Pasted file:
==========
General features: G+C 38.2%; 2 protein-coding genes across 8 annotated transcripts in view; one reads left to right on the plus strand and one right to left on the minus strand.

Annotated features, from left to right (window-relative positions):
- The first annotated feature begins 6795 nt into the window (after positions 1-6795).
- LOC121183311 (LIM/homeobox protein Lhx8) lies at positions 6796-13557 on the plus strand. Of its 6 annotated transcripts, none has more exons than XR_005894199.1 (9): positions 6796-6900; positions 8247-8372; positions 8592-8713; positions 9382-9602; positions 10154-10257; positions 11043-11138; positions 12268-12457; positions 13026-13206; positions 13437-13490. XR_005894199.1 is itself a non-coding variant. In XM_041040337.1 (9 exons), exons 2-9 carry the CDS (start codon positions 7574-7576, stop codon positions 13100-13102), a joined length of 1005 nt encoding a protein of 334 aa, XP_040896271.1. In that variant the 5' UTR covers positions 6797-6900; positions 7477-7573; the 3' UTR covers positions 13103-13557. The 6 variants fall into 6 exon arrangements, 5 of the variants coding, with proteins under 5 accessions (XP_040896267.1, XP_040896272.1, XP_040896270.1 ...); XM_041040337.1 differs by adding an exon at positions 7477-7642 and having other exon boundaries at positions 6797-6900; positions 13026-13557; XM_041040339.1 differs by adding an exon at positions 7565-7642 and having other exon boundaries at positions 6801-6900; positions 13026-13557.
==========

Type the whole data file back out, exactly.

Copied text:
General features: G+C 38.2%; 2 protein-coding genes across 8 annotated transcripts in view; one reads left to right on the plus strand and one right to left on the minus strand.

Annotated features, from left to right (window-relative positions):
- The first annotated feature begins 6795 nt into the window (after positions 1-6795).
- LOC121183311 (LIM/homeobox protein Lhx8) lies at positions 6796-13557 on the plus strand. Of its 6 annotated transcripts, none has more exons than XR_005894199.1 (9): positions 6796-6900; positions 8247-8372; positions 8592-8713; positions 9382-9602; positions 10154-10257; positions 11043-11138; positions 12268-12457; positions 13026-13206; positions 13437-13490. XR_005894199.1 is itself a non-coding variant. In XM_041040337.1 (9 exons), exons 2-9 carry the CDS (start codon positions 7574-7576, stop codon positions 13100-13102), a joined length of 1005 nt encoding a protein of 334 aa, XP_040896271.1. In that variant the 5' UTR covers positions 6797-6900; positions 7477-7573; the 3' UTR covers positions 13103-13557. The 6 variants fall into 6 exon arrangements, 5 of the variants coding, with proteins under 5 accessions (XP_040896267.1, XP_040896272.1, XP_040896270.1 ...); XM_041040337.1 differs by adding an exon at positions 7477-7642 and having other exon boundaries at positions 6797-6900; positions 13026-13557; XM_041040339.1 differs by adding an exon at positions 7565-7642 and having other exon boundaries at positions 6801-6900; positions 13026-13557.